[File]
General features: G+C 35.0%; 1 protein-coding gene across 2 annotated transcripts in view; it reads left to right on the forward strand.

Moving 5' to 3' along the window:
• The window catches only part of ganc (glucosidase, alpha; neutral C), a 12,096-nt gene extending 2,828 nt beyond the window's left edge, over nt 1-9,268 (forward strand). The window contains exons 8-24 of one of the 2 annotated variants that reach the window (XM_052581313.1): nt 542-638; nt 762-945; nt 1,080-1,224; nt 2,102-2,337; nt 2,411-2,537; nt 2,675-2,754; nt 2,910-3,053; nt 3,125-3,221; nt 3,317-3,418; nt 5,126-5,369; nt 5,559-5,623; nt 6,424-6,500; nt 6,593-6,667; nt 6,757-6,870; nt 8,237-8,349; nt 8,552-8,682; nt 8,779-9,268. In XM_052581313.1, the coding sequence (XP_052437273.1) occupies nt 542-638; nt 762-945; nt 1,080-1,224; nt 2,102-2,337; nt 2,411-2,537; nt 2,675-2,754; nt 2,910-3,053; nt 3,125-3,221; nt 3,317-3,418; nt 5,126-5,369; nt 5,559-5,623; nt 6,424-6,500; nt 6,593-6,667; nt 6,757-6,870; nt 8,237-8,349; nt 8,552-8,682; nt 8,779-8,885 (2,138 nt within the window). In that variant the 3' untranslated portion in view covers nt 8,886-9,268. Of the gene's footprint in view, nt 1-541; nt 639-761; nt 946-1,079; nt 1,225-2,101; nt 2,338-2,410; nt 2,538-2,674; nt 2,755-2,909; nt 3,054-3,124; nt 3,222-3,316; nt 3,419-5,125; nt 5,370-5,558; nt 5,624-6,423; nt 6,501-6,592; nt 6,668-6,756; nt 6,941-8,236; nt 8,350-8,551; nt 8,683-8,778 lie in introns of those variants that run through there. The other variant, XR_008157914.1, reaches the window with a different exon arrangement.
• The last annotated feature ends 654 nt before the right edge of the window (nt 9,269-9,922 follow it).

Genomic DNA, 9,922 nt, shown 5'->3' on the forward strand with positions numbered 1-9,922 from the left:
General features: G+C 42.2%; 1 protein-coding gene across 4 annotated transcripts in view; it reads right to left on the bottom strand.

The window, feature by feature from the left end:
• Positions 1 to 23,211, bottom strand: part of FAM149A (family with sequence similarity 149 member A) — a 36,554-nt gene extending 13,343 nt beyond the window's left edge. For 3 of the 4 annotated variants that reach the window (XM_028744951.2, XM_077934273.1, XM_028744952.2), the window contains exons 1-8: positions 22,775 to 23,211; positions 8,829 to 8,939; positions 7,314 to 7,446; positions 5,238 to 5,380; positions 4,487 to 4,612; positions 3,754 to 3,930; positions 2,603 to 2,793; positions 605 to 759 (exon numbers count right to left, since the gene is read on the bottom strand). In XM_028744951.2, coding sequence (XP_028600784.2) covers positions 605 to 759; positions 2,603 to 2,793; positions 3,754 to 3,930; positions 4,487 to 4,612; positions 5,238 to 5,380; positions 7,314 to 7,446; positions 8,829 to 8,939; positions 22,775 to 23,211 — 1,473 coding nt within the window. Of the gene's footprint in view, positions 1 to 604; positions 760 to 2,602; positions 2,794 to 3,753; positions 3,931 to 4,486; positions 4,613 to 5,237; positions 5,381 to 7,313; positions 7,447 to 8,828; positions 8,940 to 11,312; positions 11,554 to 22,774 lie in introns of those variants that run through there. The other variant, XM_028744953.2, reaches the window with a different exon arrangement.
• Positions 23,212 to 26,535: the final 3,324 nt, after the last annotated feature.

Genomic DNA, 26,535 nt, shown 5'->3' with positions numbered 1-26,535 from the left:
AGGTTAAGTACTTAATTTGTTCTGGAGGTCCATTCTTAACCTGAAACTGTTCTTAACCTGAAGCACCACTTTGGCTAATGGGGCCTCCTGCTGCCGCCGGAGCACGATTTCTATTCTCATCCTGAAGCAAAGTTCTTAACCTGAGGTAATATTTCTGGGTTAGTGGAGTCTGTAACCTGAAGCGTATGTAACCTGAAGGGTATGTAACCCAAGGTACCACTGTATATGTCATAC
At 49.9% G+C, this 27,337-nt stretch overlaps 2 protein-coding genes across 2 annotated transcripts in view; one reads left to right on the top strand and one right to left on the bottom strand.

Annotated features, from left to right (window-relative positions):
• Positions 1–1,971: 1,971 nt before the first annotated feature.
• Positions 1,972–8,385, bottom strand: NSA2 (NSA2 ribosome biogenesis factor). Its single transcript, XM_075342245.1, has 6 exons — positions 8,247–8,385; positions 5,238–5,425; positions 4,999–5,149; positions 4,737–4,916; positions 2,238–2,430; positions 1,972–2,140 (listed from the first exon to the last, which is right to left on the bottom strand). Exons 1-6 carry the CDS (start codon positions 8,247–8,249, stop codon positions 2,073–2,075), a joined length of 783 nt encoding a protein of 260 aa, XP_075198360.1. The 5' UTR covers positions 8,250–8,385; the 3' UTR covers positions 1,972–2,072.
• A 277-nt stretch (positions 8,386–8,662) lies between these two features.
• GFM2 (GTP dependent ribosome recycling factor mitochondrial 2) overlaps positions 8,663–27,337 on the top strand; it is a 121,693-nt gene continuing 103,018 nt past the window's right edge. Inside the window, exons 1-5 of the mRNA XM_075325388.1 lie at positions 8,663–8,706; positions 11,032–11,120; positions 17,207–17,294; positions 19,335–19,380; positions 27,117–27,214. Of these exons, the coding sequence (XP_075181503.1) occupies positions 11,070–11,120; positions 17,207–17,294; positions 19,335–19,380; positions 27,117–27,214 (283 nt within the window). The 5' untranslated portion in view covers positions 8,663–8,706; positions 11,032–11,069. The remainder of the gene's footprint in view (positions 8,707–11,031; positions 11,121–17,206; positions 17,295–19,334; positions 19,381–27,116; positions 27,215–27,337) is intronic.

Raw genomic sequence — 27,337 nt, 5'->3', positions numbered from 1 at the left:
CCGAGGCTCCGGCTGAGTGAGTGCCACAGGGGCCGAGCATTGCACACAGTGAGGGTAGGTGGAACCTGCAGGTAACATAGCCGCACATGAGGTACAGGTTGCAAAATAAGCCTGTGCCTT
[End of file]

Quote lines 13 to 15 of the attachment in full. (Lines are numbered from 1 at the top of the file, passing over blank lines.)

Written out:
Annotated features, from left to right (window-relative positions):
• Positions 1–1,971: 1,971 nt before the first annotated feature.
• Positions 1,972–8,385, bottom strand: NSA2 (NSA2 ribosome biogenesis factor). Its single transcript, XM_075342245.1, has 6 exons — positions 8,247–8,385; positions 5,238–5,425; positions 4,999–5,149; positions 4,737–4,916; positions 2,238–2,430; positions 1,972–2,140 (listed from the first exon to the last, which is right to left on the bottom strand). Exons 1-6 carry the CDS (start codon positions 8,247–8,249, stop codon positions 2,073–2,075), a joined length of 783 nt encoding a protein of 260 aa, XP_075198360.1. The 5' UTR covers positions 8,250–8,385; the 3' UTR covers positions 1,972–2,072.